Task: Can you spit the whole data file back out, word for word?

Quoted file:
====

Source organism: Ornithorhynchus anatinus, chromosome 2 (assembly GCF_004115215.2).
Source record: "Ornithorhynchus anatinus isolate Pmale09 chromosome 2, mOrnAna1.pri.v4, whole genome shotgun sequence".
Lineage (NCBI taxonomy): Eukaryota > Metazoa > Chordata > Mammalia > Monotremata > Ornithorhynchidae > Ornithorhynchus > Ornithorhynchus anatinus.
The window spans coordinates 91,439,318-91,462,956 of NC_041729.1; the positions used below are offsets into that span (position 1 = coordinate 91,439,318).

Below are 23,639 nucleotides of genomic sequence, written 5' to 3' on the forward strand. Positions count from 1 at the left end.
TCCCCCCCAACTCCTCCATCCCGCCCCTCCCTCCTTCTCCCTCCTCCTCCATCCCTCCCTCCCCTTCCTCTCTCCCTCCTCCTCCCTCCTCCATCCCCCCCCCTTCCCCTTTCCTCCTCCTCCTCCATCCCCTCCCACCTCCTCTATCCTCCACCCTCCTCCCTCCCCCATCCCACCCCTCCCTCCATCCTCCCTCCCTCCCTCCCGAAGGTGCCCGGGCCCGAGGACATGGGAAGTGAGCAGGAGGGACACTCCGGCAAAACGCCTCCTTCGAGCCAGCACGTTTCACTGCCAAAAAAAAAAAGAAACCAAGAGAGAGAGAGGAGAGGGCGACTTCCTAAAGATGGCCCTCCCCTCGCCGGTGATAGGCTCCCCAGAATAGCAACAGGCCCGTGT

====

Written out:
Source organism: Ornithorhynchus anatinus, chromosome 2 (assembly GCF_004115215.2).
Source record: "Ornithorhynchus anatinus isolate Pmale09 chromosome 2, mOrnAna1.pri.v4, whole genome shotgun sequence".
Lineage (NCBI taxonomy): Eukaryota > Metazoa > Chordata > Mammalia > Monotremata > Ornithorhynchidae > Ornithorhynchus > Ornithorhynchus anatinus.
The window spans coordinates 91,439,318-91,462,956 of NC_041729.1; the positions used below are offsets into that span (position 1 = coordinate 91,439,318).

Below are 23,639 nucleotides of genomic sequence, written 5' to 3' on the forward strand. Positions count from 1 at the left end.
TCCCCCCCAACTCCTCCATCCCGCCCCTCCCTCCTTCTCCCTCCTCCTCCATCCCTCCCTCCCCTTCCTCTCTCCCTCCTCCTCCCTCCTCCATCCCCCCCCCTTCCCCTTTCCTCCTCCTCCTCCATCCCCTCCCACCTCCTCTATCCTCCACCCTCCTCCCTCCCCCATCCCACCCCTCCCTCCATCCTCCCTCCCTCCCTCCCGAAGGTGCCCGGGCCCGAGGACATGGGAAGTGAGCAGGAGGGACACTCCGGCAAAACGCCTCCTTCGAGCCAGCACGTTTCACTGCCAAAAAAAAAAAGAAACCAAGAGAGAGAGAGGAGAGGGCGACTTCCTAAAGATGGCCCTCCCCTCGCCGGTGATAGGCTCCCCAGAATAGCAACAGGCCCGTGT